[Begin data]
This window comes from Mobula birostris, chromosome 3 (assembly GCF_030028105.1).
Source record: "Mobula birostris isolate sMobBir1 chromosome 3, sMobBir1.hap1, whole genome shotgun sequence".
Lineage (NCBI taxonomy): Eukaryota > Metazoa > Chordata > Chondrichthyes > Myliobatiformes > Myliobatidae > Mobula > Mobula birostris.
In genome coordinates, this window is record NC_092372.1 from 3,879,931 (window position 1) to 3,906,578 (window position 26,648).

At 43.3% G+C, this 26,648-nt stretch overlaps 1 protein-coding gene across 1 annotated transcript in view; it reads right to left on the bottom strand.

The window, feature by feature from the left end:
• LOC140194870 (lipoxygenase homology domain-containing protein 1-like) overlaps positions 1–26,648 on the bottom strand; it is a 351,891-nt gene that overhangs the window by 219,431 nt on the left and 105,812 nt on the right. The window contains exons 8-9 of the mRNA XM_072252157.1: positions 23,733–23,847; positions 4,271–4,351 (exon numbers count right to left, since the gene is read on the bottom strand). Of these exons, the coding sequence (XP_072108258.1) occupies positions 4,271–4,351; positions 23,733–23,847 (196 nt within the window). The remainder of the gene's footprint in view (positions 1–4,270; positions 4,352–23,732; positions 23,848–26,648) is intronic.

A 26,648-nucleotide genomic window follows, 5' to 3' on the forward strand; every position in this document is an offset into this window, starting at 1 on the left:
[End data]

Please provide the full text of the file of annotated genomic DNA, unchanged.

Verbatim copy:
This window comes from Mobula birostris, chromosome 3 (assembly GCF_030028105.1).
Source record: "Mobula birostris isolate sMobBir1 chromosome 3, sMobBir1.hap1, whole genome shotgun sequence".
Lineage (NCBI taxonomy): Eukaryota > Metazoa > Chordata > Chondrichthyes > Myliobatiformes > Myliobatidae > Mobula > Mobula birostris.
In genome coordinates, this window is record NC_092372.1 from 3,879,931 (window position 1) to 3,906,578 (window position 26,648).

At 43.3% G+C, this 26,648-nt stretch overlaps 1 protein-coding gene across 1 annotated transcript in view; it reads right to left on the bottom strand.

The window, feature by feature from the left end:
• LOC140194870 (lipoxygenase homology domain-containing protein 1-like) overlaps positions 1–26,648 on the bottom strand; it is a 351,891-nt gene that overhangs the window by 219,431 nt on the left and 105,812 nt on the right. The window contains exons 8-9 of the mRNA XM_072252157.1: positions 23,733–23,847; positions 4,271–4,351 (exon numbers count right to left, since the gene is read on the bottom strand). Of these exons, the coding sequence (XP_072108258.1) occupies positions 4,271–4,351; positions 23,733–23,847 (196 nt within the window). The remainder of the gene's footprint in view (positions 1–4,270; positions 4,352–23,732; positions 23,848–26,648) is intronic.

A 26,648-nucleotide genomic window follows, 5' to 3' on the forward strand; every position in this document is an offset into this window, starting at 1 on the left: